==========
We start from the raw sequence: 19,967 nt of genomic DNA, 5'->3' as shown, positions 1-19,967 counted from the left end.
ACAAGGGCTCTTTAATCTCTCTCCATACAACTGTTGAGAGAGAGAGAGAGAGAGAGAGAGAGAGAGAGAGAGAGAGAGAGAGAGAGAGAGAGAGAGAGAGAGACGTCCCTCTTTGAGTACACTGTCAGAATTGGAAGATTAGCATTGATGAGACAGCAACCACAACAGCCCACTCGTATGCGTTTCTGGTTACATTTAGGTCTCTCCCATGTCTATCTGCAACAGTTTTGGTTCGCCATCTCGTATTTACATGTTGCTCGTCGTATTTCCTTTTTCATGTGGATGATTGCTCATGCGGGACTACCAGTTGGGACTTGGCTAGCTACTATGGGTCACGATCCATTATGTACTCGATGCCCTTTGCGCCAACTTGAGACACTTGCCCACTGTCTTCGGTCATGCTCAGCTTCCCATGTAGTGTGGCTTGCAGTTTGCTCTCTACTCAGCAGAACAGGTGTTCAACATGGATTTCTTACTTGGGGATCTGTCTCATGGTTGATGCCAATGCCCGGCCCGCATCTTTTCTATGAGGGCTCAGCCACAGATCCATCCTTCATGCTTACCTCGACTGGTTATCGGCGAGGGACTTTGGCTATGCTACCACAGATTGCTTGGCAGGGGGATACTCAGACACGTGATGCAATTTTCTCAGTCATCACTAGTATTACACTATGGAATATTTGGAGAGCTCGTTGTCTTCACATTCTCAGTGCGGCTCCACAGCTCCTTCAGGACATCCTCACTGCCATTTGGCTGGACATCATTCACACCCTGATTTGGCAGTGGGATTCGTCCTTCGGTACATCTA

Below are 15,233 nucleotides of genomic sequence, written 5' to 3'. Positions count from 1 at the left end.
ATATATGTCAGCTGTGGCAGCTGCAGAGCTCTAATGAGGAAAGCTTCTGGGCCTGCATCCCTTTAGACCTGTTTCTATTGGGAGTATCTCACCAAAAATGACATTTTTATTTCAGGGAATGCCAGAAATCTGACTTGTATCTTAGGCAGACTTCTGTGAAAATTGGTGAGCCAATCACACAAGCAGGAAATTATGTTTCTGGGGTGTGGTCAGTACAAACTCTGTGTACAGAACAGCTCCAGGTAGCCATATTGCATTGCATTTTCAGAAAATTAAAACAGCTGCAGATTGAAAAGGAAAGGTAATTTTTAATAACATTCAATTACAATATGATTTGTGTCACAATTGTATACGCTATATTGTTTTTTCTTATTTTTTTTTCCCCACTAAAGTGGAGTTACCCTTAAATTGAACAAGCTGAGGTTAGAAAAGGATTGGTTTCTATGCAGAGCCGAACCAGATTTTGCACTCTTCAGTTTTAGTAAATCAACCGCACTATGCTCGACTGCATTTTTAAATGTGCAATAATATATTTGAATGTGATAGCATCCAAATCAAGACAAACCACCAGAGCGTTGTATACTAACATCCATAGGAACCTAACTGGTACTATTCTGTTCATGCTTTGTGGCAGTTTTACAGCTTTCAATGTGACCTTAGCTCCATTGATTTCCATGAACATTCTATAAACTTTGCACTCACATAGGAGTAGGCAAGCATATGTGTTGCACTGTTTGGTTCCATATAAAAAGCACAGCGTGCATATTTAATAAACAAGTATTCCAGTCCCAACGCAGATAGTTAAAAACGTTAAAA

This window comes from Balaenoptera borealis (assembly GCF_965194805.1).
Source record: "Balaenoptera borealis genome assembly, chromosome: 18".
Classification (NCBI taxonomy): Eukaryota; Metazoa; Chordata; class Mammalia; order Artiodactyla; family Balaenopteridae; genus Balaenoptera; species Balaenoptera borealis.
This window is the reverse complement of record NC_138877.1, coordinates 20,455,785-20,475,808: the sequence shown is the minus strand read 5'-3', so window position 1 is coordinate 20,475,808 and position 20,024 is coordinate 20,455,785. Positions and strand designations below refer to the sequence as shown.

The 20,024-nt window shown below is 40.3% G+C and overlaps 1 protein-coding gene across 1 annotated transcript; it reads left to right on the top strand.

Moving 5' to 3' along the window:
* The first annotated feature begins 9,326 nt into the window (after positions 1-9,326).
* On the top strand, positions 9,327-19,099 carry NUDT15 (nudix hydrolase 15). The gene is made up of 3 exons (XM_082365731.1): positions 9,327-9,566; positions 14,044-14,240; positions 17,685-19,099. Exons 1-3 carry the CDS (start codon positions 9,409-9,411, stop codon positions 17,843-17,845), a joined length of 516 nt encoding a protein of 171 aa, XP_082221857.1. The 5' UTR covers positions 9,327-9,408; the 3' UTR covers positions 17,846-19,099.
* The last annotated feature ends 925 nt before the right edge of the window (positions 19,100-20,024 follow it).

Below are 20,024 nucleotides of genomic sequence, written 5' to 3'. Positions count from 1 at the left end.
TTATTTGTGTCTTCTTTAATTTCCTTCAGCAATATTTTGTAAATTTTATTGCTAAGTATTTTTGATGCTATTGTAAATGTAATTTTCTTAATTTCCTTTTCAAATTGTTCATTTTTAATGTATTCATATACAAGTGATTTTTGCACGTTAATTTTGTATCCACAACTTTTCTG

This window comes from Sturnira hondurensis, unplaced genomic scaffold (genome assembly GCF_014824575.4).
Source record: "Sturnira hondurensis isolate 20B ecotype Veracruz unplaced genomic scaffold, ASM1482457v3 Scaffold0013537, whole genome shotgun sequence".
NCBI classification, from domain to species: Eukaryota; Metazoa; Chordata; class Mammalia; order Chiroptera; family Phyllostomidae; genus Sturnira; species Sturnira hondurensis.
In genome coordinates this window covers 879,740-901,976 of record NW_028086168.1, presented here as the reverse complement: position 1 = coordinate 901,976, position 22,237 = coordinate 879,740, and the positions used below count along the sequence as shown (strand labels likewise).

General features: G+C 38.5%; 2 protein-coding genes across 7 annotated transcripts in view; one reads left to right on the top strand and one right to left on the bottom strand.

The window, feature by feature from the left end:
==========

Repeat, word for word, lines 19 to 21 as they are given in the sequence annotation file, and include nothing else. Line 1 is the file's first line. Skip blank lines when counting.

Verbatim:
In genome coordinates this window covers 879,740-901,976 of record NW_028086168.1, presented here as the reverse complement: position 1 = coordinate 901,976, position 22,237 = coordinate 879,740, and the positions used below count along the sequence as shown (strand labels likewise).

General features: G+C 38.5%; 2 protein-coding genes across 7 annotated transcripts in view; one reads left to right on the top strand and one right to left on the bottom strand.

The window, feature by feature from the left end: